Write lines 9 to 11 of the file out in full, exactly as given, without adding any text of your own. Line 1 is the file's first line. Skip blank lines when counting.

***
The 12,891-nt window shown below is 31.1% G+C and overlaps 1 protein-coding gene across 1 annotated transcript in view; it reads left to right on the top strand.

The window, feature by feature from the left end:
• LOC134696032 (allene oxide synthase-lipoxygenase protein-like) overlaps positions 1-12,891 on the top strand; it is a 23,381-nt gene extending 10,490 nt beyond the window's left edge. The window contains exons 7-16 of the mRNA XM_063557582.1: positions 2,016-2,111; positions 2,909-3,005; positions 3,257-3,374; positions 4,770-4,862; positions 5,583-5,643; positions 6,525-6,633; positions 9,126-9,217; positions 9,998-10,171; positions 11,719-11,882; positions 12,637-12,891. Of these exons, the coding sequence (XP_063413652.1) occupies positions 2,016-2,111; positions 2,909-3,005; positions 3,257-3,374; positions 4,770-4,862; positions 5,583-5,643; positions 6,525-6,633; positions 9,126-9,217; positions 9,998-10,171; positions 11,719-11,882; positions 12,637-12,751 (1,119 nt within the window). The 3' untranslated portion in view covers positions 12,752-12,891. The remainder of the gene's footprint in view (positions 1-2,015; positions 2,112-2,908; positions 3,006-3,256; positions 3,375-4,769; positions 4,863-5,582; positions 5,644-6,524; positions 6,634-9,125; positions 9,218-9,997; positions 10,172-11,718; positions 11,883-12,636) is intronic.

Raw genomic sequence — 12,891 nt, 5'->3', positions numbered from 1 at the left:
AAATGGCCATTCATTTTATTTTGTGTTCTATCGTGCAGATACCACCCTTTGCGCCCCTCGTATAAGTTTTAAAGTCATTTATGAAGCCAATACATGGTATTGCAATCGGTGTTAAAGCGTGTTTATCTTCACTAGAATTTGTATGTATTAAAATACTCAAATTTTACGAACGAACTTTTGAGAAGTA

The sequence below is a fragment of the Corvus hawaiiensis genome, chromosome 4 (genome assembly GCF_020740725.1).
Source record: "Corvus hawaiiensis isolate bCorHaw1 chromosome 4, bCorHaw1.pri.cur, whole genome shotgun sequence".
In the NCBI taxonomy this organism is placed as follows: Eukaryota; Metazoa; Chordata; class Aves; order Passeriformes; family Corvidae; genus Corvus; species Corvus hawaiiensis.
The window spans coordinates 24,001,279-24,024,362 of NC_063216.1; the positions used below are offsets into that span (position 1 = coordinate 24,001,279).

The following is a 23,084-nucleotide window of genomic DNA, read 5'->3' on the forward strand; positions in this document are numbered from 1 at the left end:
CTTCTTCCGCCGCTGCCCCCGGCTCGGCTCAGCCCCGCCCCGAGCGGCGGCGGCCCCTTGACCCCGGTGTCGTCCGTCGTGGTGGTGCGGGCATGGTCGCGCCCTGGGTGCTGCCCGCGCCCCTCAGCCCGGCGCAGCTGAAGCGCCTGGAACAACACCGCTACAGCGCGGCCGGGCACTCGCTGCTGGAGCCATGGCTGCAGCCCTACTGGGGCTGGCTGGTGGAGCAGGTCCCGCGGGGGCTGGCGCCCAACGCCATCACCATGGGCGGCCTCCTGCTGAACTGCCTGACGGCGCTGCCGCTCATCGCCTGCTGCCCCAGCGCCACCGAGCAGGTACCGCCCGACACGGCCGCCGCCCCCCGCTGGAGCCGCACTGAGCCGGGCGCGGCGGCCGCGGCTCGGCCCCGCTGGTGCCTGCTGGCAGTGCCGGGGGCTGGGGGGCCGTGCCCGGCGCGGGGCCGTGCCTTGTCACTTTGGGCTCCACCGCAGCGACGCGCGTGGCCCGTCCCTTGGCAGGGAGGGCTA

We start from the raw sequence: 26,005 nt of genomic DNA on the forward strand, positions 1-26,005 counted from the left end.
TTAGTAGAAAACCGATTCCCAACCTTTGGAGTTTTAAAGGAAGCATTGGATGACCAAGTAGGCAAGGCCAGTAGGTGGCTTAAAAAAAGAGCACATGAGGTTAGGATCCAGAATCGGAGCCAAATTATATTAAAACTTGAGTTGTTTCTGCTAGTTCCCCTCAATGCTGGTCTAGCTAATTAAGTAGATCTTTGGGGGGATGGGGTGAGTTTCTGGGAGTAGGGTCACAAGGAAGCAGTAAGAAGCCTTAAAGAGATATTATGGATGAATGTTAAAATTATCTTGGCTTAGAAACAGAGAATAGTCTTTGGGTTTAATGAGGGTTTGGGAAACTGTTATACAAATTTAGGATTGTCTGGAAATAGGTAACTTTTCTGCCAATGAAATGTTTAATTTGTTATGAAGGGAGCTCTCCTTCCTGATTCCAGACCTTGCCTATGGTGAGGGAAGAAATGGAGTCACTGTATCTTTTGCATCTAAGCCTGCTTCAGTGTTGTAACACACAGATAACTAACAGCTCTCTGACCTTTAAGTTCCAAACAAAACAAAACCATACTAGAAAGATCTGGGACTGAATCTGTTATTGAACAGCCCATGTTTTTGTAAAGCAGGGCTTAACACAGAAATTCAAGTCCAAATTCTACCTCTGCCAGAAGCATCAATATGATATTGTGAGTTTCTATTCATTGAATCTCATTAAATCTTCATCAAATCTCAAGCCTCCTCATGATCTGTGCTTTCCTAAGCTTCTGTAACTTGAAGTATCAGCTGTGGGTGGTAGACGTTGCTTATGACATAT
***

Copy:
The window spans coordinates 24,001,279-24,024,362 of NC_063216.1; the positions used below are offsets into that span (position 1 = coordinate 24,001,279).

The following is a 23,084-nucleotide window of genomic DNA, read 5'->3' on the forward strand; positions in this document are numbered from 1 at the left end:
CTTCTTCCGCCGCTGCCCCCGGCTCGGCTCAGCCCCGCCCCGAGCGGCGGCGGCCCCTTGACCCCGGTGTCGTCCGTCGTGGTGGTGCGGGCATGGTCGCGCCCTGGGTGCTGCCCGCGCCCCTCAGCCCGGCGCAGCTGAAGCGCCTGGAACAACACCGCTACAGCGCGGCCGGGCACTCGCTGCTGGAGCCATGGCTGCAGCCCTACTGGGGCTGGCTGGTGGAGCAGGTCCCGCGGGGGCTGGCGCCCAACGCCATCACCATGGGCGGCCTCCTGCTGAACTGCCTGACGGCGCTGCCGCTCATCGCCTGCTGCCCCAGCGCCACCGAGCAGGTACCGCCCGACACGGCCGCCGCCCCCCGCTGGAGCCGCACTGAGCCGGGCGCGGCGGCCGCGGCTCGGCCCCGCTGGTGCCTGCTGGCAGTGCCGGGGGCTGGGGGGCCGTGCCCGGCGCGGGGCCGTGCCTTGTCACTTTGGGCTCCACCGCAGCGACGCGCGTGGCCCGTCCCTTGGCAGGGAGGGCTA